October 17, 2010

International Product Descriptions

A big feature that’s been a long time in the making… the internationalization of Scubbly continues with the ability for sellers to describe a product in multiple languages.

Sellers who added or edited products today noticed tabs in the “item detail” interface that weren’t there before:

new translation interface

the new translation interface

Here’s how it works:

To describe your product in English, click the “English” tab, and enter the name and description in the boxes as usual. To add product data in another language, choose it from the select box, and click “Add”. A new tab will appear labeled with that language, and an empty panel will be created for the name and description in that language.

When you add a new product, the product detail interface defaults with a language tab corresponding to the version of Scubbly you are using. When you add a product via www.scubbly.com (English), the edit interface opens with an “English” tab already selected. If you add a new product via fr.scubbly.com, the edit interface will open with a “Francais” tab ready to use.

You can add as many languages as you wish. A decent list of 19 languages are available — but currently Scubbly only exists in English, French, and Spanish. Adding product data in those three languages will show up immediately on www.scubbly.com (English), fr.scubbly.com (French), and es.scubbly.com (Spanish).

If you add product descriptions in other languages, these will be stored… and when more international versions of Scubbly are released, those descriptions will appear on their respective translated versions of Scubbly. That list of 19 languages is Scubbly’s “in progress” list, which we hope to complete in 2012.

How these translated descriptions are shown is complex, so bear with me.

If a buyer is perusing es.scubbly.com (in Spanish), if a Spanish product description exists, then it will be shown. In addition, the language attribute for the description text will be Spanish (HTML geeks will know what that is), matching the language markup for the entire document. When the description text and document are in the same language, then the entire document is deemed to be wholly translated, and the page is marked for inclusion by search engines. Thereby the product will be favourably shown in international search engines, such as Google Spain or Bing Spain.

If a Spanish description does not exist, then Scubbly retrieves the English version, if that exists. If no English version exists, then Scubbly looks for any other language available, and shows that one. So for instance a French product that has its description only in French will show in French on all sites, including es.scubbly.com and www.scubbly.com. A bilingual product with French and English translations will show its French description on fr.scubbly.com, the English one on www.scubbly.com, and the English one also on es.scubbly.com.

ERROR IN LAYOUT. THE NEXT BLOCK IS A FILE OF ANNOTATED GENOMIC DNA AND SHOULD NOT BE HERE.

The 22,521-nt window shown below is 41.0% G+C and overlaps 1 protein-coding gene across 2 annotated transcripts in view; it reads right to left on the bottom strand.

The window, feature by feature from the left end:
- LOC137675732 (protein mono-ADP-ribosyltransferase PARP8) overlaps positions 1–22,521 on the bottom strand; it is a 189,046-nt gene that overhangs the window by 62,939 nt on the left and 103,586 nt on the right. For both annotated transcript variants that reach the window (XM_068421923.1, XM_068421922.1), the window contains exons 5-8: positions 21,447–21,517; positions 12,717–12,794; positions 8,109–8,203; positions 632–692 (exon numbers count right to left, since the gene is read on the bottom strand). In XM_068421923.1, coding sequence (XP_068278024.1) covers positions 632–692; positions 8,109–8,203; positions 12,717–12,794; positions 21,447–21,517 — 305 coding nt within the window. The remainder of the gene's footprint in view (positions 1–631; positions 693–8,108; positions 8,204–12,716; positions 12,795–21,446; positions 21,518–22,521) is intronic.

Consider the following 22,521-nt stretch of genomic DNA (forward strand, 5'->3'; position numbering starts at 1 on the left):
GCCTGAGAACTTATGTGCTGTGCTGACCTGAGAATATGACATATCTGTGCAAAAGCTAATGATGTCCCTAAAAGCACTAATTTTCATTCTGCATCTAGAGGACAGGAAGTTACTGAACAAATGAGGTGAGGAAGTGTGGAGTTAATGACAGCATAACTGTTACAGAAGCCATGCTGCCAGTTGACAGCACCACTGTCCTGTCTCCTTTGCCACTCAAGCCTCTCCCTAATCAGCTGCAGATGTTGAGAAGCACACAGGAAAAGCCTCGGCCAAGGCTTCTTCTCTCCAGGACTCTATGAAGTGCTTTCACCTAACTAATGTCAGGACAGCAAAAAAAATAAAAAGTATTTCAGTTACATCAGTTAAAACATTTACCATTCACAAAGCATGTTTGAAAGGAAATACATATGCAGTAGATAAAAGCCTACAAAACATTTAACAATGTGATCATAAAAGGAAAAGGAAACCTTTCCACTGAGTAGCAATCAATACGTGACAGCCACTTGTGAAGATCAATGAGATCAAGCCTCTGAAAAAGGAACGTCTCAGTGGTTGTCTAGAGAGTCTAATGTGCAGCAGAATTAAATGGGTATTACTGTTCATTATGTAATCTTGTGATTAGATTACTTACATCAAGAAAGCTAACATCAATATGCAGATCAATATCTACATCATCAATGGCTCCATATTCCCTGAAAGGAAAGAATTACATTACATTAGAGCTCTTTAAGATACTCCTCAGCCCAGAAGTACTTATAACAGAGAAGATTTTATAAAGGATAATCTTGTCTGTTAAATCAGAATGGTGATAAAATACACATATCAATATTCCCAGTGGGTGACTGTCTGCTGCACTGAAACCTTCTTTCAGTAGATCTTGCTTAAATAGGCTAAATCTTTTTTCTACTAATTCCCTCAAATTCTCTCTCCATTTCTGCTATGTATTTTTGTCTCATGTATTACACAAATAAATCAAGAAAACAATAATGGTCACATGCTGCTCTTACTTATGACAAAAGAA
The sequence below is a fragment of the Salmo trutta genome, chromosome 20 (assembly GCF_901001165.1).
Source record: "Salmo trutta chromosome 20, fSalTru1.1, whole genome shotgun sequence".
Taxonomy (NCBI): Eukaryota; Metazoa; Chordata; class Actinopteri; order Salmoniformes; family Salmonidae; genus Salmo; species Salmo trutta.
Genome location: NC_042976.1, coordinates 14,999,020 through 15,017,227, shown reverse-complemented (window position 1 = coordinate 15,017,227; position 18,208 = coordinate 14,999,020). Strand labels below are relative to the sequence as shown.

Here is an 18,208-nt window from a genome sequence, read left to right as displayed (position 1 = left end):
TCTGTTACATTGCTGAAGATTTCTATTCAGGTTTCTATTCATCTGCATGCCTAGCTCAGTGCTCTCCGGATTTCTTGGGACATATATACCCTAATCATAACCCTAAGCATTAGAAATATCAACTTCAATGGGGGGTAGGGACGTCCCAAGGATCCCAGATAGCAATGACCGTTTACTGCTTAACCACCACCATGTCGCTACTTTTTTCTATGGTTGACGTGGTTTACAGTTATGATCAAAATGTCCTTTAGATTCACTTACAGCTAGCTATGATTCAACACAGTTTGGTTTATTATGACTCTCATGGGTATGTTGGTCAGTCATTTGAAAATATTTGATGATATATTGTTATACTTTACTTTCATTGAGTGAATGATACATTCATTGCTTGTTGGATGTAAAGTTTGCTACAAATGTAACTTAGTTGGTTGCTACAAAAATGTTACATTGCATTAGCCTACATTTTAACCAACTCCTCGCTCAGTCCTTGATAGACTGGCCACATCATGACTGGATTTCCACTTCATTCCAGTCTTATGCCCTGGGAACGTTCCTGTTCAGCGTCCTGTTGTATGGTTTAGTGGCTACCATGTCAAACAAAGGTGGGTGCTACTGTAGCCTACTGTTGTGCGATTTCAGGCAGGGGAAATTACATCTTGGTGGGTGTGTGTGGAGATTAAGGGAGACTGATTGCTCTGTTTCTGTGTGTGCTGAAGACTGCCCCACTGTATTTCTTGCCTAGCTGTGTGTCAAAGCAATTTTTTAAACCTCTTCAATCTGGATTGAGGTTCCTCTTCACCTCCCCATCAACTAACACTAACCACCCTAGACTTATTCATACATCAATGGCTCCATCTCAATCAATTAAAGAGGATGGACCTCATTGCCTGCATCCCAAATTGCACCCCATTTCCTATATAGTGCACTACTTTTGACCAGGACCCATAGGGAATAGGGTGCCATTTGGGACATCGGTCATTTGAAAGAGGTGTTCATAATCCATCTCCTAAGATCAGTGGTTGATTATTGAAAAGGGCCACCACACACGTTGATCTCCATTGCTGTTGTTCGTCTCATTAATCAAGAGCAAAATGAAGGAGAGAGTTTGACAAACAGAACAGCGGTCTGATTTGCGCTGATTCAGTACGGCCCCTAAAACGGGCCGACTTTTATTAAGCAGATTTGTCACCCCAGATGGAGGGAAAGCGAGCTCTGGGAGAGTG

As hinted at two paragraphs ago, any page which shows a description whose language does not match the entire document is blocked from indexing by the search engines. The implication is that you will only rank well in Spanish if you provide a Spanish translation of your products. Here at Scubbly, your product will be shown to users browsing in all languages. But out there at Google, your product will only exist in the languages for which you have provided translated product data.

We acknowledge that most sellers are not going to take the trouble to translate all their product descriptions into multiple languages, and that’s OK. The construction of Scubbly’s international versions has been carefully planned with utmost care to optimize search engine indexing in international languages, and to comply with all best practices recommended by the W3C. Pages that ranked well in English prior to this change will be unaffected.

This change does make internationalization better for all sellers of international products, for instance e-books in Spanish, or video documentaries in French. These products can be configured with descriptions only in the relevant language, so they rank well in search engines targeted at native speakers of those languages.

Perhaps it’s time to consider translating your knitting patterns into French?